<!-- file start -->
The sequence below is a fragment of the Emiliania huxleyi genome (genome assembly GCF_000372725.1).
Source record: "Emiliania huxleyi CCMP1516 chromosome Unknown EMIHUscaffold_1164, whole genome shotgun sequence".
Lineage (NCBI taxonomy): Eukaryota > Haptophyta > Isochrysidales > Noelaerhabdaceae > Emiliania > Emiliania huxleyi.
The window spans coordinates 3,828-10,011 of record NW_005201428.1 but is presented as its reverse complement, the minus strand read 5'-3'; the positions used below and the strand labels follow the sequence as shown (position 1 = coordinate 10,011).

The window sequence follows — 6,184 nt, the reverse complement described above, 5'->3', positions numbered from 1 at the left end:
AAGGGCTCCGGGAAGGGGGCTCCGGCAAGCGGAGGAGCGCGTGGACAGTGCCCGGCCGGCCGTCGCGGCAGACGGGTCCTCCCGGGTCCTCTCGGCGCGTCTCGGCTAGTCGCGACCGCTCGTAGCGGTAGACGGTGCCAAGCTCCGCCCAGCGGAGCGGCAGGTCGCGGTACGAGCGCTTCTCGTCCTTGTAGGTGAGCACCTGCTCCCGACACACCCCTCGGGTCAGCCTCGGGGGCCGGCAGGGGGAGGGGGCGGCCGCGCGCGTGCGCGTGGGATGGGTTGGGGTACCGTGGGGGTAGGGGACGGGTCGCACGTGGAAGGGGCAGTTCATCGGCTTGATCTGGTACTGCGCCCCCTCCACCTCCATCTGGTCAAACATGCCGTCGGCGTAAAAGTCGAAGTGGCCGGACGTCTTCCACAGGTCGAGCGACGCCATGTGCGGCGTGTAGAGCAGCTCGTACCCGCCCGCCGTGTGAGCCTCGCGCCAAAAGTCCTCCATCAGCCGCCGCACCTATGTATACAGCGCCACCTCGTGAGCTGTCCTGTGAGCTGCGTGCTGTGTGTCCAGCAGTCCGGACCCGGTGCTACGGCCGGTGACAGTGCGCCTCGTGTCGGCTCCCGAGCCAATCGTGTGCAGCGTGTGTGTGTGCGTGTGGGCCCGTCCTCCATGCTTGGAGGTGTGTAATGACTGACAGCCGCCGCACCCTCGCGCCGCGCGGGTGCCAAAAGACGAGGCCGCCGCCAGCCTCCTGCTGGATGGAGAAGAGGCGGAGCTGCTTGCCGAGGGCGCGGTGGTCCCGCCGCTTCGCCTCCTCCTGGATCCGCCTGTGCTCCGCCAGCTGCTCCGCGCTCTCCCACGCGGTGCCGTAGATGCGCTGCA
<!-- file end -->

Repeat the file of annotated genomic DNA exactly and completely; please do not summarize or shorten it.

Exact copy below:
The sequence below is a fragment of the Emiliania huxleyi genome (genome assembly GCF_000372725.1).
Source record: "Emiliania huxleyi CCMP1516 chromosome Unknown EMIHUscaffold_1164, whole genome shotgun sequence".
Lineage (NCBI taxonomy): Eukaryota > Haptophyta > Isochrysidales > Noelaerhabdaceae > Emiliania > Emiliania huxleyi.
The window spans coordinates 3,828-10,011 of record NW_005201428.1 but is presented as its reverse complement, the minus strand read 5'-3'; the positions used below and the strand labels follow the sequence as shown (position 1 = coordinate 10,011).

The window sequence follows — 6,184 nt, the reverse complement described above, 5'->3', positions numbered from 1 at the left end:
AAGGGCTCCGGGAAGGGGGCTCCGGCAAGCGGAGGAGCGCGTGGACAGTGCCCGGCCGGCCGTCGCGGCAGACGGGTCCTCCCGGGTCCTCTCGGCGCGTCTCGGCTAGTCGCGACCGCTCGTAGCGGTAGACGGTGCCAAGCTCCGCCCAGCGGAGCGGCAGGTCGCGGTACGAGCGCTTCTCGTCCTTGTAGGTGAGCACCTGCTCCCGACACACCCCTCGGGTCAGCCTCGGGGGCCGGCAGGGGGAGGGGGCGGCCGCGCGCGTGCGCGTGGGATGGGTTGGGGTACCGTGGGGGTAGGGGACGGGTCGCACGTGGAAGGGGCAGTTCATCGGCTTGATCTGGTACTGCGCCCCCTCCACCTCCATCTGGTCAAACATGCCGTCGGCGTAAAAGTCGAAGTGGCCGGACGTCTTCCACAGGTCGAGCGACGCCATGTGCGGCGTGTAGAGCAGCTCGTACCCGCCCGCCGTGTGAGCCTCGCGCCAAAAGTCCTCCATCAGCCGCCGCACCTATGTATACAGCGCCACCTCGTGAGCTGTCCTGTGAGCTGCGTGCTGTGTGTCCAGCAGTCCGGACCCGGTGCTACGGCCGGTGACAGTGCGCCTCGTGTCGGCTCCCGAGCCAATCGTGTGCAGCGTGTGTGTGTGCGTGTGGGCCCGTCCTCCATGCTTGGAGGTGTGTAATGACTGACAGCCGCCGCACCCTCGCGCCGCGCGGGTGCCAAAAGACGAGGCCGCCGCCAGCCTCCTGCTGGATGGAGAAGAGGCGGAGCTGCTTGCCGAGGGCGCGGTGGTCCCGCCGCTTCGCCTCCTCCTGGATCCGCCTGTGCTCCGCCAGCTGCTCCGCGCTCTCCCACGCGGTGCCGTAGATGCGCTGCA